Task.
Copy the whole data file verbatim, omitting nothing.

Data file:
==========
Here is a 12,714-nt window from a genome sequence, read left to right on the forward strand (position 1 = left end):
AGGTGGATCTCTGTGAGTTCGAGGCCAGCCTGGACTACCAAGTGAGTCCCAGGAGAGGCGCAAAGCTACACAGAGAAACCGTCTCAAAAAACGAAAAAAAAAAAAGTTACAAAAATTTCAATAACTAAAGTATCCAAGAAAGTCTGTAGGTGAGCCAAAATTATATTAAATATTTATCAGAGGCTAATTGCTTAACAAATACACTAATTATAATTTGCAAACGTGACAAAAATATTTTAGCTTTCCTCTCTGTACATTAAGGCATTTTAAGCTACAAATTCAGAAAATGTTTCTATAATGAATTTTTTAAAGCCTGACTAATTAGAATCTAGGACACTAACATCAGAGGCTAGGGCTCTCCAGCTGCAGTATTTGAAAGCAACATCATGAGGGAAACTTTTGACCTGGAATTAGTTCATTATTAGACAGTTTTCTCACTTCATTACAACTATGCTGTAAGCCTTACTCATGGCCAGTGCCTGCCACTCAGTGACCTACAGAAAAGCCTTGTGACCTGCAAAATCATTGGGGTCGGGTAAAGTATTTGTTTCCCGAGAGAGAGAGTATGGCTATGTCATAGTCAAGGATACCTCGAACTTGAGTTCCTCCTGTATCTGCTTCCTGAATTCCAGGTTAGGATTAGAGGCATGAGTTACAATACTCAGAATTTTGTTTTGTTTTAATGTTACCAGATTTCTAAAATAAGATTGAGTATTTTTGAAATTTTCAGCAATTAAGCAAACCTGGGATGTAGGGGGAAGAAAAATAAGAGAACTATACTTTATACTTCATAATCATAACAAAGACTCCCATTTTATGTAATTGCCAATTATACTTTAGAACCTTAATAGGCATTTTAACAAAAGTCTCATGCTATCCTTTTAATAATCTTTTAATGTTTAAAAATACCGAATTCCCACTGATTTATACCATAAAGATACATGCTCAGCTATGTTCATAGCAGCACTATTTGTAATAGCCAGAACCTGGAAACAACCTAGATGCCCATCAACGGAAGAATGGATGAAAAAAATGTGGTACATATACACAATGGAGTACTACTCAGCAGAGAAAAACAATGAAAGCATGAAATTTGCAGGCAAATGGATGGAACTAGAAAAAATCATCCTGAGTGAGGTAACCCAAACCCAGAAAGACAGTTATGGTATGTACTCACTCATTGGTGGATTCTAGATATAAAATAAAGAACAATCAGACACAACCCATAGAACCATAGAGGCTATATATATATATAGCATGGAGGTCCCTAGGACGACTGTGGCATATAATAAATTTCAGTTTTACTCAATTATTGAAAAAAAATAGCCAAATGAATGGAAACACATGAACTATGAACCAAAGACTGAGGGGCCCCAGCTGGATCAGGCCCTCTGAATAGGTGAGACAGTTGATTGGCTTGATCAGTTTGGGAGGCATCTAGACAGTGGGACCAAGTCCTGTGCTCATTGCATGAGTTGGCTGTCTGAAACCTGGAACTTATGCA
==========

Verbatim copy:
Here is a 12,714-nt window from a genome sequence, read left to right on the forward strand (position 1 = left end):
AGGTGGATCTCTGTGAGTTCGAGGCCAGCCTGGACTACCAAGTGAGTCCCAGGAGAGGCGCAAAGCTACACAGAGAAACCGTCTCAAAAAACGAAAAAAAAAAAAGTTACAAAAATTTCAATAACTAAAGTATCCAAGAAAGTCTGTAGGTGAGCCAAAATTATATTAAATATTTATCAGAGGCTAATTGCTTAACAAATACACTAATTATAATTTGCAAACGTGACAAAAATATTTTAGCTTTCCTCTCTGTACATTAAGGCATTTTAAGCTACAAATTCAGAAAATGTTTCTATAATGAATTTTTTAAAGCCTGACTAATTAGAATCTAGGACACTAACATCAGAGGCTAGGGCTCTCCAGCTGCAGTATTTGAAAGCAACATCATGAGGGAAACTTTTGACCTGGAATTAGTTCATTATTAGACAGTTTTCTCACTTCATTACAACTATGCTGTAAGCCTTACTCATGGCCAGTGCCTGCCACTCAGTGACCTACAGAAAAGCCTTGTGACCTGCAAAATCATTGGGGTCGGGTAAAGTATTTGTTTCCCGAGAGAGAGAGTATGGCTATGTCATAGTCAAGGATACCTCGAACTTGAGTTCCTCCTGTATCTGCTTCCTGAATTCCAGGTTAGGATTAGAGGCATGAGTTACAATACTCAGAATTTTGTTTTGTTTTAATGTTACCAGATTTCTAAAATAAGATTGAGTATTTTTGAAATTTTCAGCAATTAAGCAAACCTGGGATGTAGGGGGAAGAAAAATAAGAGAACTATACTTTATACTTCATAATCATAACAAAGACTCCCATTTTATGTAATTGCCAATTATACTTTAGAACCTTAATAGGCATTTTAACAAAAGTCTCATGCTATCCTTTTAATAATCTTTTAATGTTTAAAAATACCGAATTCCCACTGATTTATACCATAAAGATACATGCTCAGCTATGTTCATAGCAGCACTATTTGTAATAGCCAGAACCTGGAAACAACCTAGATGCCCATCAACGGAAGAATGGATGAAAAAAATGTGGTACATATACACAATGGAGTACTACTCAGCAGAGAAAAACAATGAAAGCATGAAATTTGCAGGCAAATGGATGGAACTAGAAAAAATCATCCTGAGTGAGGTAACCCAAACCCAGAAAGACAGTTATGGTATGTACTCACTCATTGGTGGATTCTAGATATAAAATAAAGAACAATCAGACACAACCCATAGAACCATAGAGGCTATATATATATATAGCATGGAGGTCCCTAGGACGACTGTGGCATATAATAAATTTCAGTTTTACTCAATTATTGAAAAAAAATAGCCAAATGAATGGAAACACATGAACTATGAACCAAAGACTGAGGGGCCCCAGCTGGATCAGGCCCTCTGAATAGGTGAGACAGTTGATTGGCTTGATCAGTTTGGGAGGCATCTAGACAGTGGGACCAAGTCCTGTGCTCATTGCATGAGTTGGCTGTCTGAAACCTGGAACTTATGCA